I really enjoyed last month’s guest post by Jake Diebolt on The Importance of Material Culture (or Why Stuff Matters.) Because of our culture’s tendency to over-consume resources of all sorts, materialism has gotten a pretty bad rap. And to a great extent it deserves it. We’re urged to buy more and more stuff, whether we really need it or not. Jake, on the other hand, wisely advocates for quality over quantity:
But when we degrade the value of all material goods, we degrade the humanity of our fellows. Every single item you see around you has been built by someone. Someone spent time and effort to make it. In many cases, they have tried their best to make it well. Given the opportunity, most people will try and make something beautiful…Consuming deliberately does not mean basing your entire identity on the things you buy. But it does mean acknowledging what the things you buy mean, what they say to others and how they impact the world around you. I would say that buying fewer things, and enjoying them more,is probably better for you than buying a lot of stuff that just takes up space.
The blanket dismissal of “materialism” in a black and white fashion often betrays a simplistic, unexamined reaction to very real problems. It is true that we create, use, and waste a lot of resources; no environmentalist will deny that. But as was pointed out in the above post, a reasonable amount of material goods are necessary and even desirable, not just as quick acquisitions, but carriers of personal and cultural expression. To dismiss all material goods as “materialistic” is short-sighted.
There’s a parallel that I have frequently seen among many religions: the devaluing of the physical world and the exaltation of whatever spiritual reality is claimed. The phrase “we are not human beings having a spiritual experience, we are spiritual beings having a human experience” sums it up pretty well. Human life is seen only as a temporary stop on the way to enlightenment, the momentary immersion of a higher incorporeal being into a lower corporeal form. At its most benign this “spiritual is better” attitude lets people hope that there will be some better, less challenging or painful reality after death; at the other extreme you have people who want so badly for this paradise to arrive right now that they’re willing to sacrifice the entire known world in the process.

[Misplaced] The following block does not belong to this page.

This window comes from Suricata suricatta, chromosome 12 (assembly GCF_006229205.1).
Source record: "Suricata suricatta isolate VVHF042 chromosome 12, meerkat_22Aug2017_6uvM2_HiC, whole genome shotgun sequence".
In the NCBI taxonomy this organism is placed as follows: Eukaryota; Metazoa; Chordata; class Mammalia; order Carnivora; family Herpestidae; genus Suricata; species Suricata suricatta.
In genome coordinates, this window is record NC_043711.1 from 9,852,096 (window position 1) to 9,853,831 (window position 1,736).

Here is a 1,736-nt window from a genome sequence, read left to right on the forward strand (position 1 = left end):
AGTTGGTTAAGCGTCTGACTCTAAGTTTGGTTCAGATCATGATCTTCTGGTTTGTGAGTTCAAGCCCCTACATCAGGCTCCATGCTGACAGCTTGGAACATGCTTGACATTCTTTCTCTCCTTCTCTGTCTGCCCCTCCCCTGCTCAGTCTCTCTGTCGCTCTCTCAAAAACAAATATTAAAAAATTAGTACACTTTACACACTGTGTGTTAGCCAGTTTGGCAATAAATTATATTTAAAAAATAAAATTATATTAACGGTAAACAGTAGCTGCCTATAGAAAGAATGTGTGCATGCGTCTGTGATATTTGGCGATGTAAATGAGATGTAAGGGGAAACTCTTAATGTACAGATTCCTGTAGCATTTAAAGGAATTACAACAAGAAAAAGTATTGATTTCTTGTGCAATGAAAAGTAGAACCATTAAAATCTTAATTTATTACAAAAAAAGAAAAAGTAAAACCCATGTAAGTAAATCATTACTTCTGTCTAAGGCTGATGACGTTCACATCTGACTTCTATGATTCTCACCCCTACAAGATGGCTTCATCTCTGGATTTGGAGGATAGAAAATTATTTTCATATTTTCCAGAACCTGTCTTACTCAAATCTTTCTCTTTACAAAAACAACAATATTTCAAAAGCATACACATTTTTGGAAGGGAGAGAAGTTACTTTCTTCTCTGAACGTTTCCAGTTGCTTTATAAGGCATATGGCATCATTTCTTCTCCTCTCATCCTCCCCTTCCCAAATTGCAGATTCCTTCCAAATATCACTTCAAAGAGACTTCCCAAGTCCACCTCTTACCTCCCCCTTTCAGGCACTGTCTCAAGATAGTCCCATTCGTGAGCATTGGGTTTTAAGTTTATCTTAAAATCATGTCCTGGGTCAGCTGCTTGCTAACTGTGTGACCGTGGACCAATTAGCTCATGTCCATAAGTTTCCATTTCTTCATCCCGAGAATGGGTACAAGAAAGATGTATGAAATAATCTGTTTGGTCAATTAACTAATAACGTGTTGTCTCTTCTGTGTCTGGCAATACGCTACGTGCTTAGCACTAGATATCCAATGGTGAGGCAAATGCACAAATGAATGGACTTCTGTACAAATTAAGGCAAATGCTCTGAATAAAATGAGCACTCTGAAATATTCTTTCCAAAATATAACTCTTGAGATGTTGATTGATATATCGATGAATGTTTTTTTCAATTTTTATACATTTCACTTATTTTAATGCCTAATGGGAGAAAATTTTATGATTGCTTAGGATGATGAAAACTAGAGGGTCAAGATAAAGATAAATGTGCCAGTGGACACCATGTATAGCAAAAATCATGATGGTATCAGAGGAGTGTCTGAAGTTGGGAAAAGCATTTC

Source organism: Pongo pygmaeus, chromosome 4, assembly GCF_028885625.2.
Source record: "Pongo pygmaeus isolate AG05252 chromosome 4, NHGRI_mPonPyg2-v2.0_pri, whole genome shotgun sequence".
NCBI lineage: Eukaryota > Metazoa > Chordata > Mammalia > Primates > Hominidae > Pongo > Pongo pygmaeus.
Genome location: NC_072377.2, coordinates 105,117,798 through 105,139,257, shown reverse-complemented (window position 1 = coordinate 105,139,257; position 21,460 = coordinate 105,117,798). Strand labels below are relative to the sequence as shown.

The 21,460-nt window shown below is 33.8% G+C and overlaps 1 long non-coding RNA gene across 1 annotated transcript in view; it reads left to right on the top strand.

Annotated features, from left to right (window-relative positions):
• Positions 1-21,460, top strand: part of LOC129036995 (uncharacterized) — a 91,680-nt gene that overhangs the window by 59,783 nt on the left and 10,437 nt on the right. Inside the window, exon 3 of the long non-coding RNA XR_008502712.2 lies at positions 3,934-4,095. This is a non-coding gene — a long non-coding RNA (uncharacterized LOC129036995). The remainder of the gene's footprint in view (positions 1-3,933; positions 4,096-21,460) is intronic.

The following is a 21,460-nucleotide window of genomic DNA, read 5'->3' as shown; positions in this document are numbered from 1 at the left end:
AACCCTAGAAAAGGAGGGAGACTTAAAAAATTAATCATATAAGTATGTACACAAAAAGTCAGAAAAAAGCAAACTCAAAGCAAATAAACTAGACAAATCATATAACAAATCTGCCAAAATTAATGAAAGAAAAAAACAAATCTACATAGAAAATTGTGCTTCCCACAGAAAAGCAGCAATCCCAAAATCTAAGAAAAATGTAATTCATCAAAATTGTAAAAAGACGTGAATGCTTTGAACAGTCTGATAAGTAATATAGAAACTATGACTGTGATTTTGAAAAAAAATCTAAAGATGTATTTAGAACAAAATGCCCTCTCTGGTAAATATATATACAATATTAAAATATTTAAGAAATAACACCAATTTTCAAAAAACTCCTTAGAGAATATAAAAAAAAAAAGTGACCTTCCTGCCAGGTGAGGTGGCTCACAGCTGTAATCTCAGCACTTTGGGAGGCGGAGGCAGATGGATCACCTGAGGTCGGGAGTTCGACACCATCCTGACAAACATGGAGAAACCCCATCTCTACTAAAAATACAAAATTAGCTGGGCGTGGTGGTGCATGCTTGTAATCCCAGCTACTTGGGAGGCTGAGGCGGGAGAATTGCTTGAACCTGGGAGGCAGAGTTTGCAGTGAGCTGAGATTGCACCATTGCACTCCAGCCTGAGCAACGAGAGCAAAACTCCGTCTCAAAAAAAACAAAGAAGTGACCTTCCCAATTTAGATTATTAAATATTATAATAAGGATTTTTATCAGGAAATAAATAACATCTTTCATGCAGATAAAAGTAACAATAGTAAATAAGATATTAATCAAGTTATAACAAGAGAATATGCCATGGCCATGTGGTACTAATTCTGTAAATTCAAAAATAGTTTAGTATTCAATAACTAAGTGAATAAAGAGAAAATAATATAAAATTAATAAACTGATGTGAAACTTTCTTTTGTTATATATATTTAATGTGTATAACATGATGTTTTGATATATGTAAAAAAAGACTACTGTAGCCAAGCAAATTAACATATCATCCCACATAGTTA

This dualistic approach is an expression of escapism from the problems of this world. For many people the promise of a future reality free of troubles helps them get through the challenges of the present. Unfortunately this often leads to a tendency to ignore problems rather than dealing with them, especially on a wider societal and/or global scale. After all, if you can escape this world through meditation, if you have a perfect Heaven waiting for you as long as you play nice, why even bother investing time in making this world better? Some people check out mentally decades before they check out physically. Yes, this world is full of challenges, and there are plenty of people who have had neither the privileges nor the opportunities that I enjoy. Perhaps it’s easier for me to be able to immerse myself in this world because I have my basic needs covered–food to eat, a place to live, a direction to go in. So maybe I can understand some escapism through the promise of a supposedly better world out there, one that doesn’t have pain or suffering.